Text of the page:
The press release announcing the Obama campaign's new senior adviser slyly refrained from mentioning his past work as a veteran lobbyist, a detail that wasn't lost for long. Most of the attention after the hire of Broderick Johnson fell on his wife, NPR's Michele Norris, who will step down from hosting All Things Considered until after the campaign. But while the Obama campaigned emphasized his "20 years of political experience" in campaigns including Obama's (2008), John Kerry's (1998-2000) and the Clinton White House, what it left out is that a mere 26 weeks ago he was a registered lobbyist for law and lobbying firm Bryan Cave, which serves Microsoft, Ford, FedEx, Comcast and others. Now, it's a political reality that lobbyists permeate politics but when you try and pull a fast one on the press like that, they tend to react swiftly. Here's how they pounced:
Shame on you for not telling us! Politico's Mike Allen notes that "the Obama campaign's press release did not mention his lobbying experience" meanwhile Ben Smith titles the post of his blog post "Shhh, he's a lobbyist" ticking off his lobbying ties. On Allen's article, the mention elicited a response from campaign official who emphasized Broderick “is no longer a lobbyist — he deregistered in April — and he will not discuss any matters related to his former firm’s clients with the campaign.”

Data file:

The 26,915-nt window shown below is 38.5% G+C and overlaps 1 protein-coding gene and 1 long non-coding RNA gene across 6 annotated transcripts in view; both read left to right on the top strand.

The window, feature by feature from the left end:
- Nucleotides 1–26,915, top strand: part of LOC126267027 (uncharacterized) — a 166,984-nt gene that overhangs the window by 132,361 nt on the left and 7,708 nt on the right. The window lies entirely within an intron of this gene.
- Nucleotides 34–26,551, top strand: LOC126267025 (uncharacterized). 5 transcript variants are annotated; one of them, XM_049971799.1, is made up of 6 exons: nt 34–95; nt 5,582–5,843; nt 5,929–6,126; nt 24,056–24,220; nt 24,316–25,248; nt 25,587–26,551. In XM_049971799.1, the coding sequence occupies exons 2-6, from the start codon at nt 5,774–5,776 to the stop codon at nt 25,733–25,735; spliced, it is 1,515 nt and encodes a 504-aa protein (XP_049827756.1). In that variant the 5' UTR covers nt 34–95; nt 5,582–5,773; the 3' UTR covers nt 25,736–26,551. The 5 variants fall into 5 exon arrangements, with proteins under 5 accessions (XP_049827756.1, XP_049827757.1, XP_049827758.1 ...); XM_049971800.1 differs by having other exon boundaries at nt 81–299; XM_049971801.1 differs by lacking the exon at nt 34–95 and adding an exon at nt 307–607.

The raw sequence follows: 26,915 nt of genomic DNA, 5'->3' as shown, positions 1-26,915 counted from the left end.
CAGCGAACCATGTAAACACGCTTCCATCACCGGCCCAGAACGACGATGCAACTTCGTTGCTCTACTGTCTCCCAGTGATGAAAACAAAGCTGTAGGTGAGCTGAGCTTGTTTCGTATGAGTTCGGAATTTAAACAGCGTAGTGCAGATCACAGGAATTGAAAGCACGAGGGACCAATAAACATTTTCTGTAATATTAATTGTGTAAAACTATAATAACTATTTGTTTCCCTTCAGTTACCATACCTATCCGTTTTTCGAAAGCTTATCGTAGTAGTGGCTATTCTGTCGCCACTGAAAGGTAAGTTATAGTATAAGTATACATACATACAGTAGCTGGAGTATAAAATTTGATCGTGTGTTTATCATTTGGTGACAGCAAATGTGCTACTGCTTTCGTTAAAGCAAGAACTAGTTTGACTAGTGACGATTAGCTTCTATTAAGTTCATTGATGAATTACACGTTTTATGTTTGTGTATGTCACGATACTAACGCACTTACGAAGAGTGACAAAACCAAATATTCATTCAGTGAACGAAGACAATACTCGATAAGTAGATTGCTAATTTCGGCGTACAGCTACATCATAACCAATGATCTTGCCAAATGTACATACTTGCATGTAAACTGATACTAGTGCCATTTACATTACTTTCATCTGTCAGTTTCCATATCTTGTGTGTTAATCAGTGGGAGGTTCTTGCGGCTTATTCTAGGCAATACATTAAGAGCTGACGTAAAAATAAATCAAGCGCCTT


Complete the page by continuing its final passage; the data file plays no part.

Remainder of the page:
I thought you weren't a fan of lobbyists, Mr. President The Hill's Kevin Bogardus hauls out Obama's long-touted pledge to shun the influence of lobbyists. "Obama positioned himself as an enemy of K Street and special interests during his first presidential campaign. He repeatedly vowed that lobbyists would not run his White House and refused to accept campaign contributions from registered lobbyists."
We don't like what he's been up to Kate Sheppard at Mother Jones notes that Johnson lobbied Congress and the White House in support of TransCanada's proposed Keystone XL pipeline, which may cause environmental damage. She cites an environmentalist who assailing Johnson for taking "corporate cash to shill for this dirty and dangerous pipeline now has even more opportunity to whisper into the president's ear."
How would Occupy Wall Street feel about this? Hot Air's Ed Morrissey notes that Johnson "lobbied for a group that numbers among its members executives from Goldman Sachs, US Bancorp, JP Morgan Chase, UBS, Morgan Stanley, and Bank of America? Oh, and who else do we see on this list? Could it be …. Robert Benmosche, CEO of AIG? Yes, the very same man who blasted Congress in 2009 and bragged that he would refuse to appear if summoned to Capitol Hill. He also demanded a corporate jet from AIG while it was still in the process of being bailed out by American taxpayers."
This article is from the archive of our partner The Wire.
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